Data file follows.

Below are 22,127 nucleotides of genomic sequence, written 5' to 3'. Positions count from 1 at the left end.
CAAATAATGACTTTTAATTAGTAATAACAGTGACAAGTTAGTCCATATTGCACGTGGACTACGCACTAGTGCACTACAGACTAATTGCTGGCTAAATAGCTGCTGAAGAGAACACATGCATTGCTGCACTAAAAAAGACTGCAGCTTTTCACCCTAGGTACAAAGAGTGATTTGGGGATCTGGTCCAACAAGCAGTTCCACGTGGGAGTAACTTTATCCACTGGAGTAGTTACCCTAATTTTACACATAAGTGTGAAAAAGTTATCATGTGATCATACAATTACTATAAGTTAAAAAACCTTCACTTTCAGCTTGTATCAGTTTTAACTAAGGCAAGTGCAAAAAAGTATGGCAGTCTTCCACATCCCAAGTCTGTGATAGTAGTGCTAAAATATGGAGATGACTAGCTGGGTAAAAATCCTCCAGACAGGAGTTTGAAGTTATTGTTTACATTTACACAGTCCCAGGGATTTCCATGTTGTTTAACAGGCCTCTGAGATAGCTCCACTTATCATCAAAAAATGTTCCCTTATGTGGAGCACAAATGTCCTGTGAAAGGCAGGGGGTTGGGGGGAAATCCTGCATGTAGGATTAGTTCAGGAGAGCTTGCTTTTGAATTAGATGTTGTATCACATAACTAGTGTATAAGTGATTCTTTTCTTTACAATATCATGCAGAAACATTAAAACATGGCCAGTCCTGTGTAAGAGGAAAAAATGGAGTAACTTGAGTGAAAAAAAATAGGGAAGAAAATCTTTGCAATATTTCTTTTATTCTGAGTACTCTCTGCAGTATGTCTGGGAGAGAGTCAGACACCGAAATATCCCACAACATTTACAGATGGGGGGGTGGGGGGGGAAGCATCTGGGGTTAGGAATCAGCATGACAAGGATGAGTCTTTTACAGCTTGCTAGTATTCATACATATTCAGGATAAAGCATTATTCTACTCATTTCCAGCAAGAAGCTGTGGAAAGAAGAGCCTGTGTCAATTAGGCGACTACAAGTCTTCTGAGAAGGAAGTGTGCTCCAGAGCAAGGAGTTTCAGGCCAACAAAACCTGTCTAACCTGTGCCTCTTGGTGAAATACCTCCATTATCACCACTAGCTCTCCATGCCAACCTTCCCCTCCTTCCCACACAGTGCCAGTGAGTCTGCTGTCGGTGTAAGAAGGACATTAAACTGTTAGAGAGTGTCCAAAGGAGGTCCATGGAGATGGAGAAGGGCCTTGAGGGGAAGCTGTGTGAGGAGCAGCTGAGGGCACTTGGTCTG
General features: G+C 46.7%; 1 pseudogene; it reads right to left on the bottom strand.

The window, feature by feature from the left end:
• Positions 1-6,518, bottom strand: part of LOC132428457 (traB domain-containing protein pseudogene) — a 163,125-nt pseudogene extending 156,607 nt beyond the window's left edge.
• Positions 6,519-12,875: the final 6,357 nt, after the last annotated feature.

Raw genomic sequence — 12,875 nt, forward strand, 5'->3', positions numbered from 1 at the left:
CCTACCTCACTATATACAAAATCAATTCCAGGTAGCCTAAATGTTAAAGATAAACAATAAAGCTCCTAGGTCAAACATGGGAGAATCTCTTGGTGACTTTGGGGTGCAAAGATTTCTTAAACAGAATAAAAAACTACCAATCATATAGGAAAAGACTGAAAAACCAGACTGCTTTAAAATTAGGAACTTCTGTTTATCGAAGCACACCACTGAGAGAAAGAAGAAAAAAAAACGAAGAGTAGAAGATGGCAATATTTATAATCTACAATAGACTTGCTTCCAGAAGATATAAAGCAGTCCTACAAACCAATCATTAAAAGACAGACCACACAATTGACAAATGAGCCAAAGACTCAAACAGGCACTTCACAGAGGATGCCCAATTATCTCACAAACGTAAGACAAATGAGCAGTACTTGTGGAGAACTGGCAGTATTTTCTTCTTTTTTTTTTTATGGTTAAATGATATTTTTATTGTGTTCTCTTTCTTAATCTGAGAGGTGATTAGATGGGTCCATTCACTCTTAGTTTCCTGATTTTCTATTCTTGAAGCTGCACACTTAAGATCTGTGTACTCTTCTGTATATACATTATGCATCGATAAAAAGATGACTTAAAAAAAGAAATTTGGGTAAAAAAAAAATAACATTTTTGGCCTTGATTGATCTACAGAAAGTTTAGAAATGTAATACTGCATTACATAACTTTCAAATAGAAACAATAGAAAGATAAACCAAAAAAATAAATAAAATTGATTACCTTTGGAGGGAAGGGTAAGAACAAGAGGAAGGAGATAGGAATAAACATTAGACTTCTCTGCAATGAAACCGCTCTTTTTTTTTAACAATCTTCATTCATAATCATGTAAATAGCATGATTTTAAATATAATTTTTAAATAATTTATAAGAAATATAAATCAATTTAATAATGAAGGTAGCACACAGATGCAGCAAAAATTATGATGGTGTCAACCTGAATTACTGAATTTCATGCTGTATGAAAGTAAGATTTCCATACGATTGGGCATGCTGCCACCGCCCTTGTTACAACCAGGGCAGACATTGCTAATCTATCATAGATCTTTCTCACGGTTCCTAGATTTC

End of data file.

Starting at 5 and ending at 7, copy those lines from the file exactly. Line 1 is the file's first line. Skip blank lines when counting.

• Positions 1-6,518, bottom strand: part of LOC132428457 (traB domain-containing protein pseudogene) — a 163,125-nt pseudogene extending 156,607 nt beyond the window's left edge.
• Positions 6,519-12,875: the final 6,357 nt, after the last annotated feature.

Raw genomic sequence — 12,875 nt, forward strand, 5'->3', positions numbered from 1 at the left: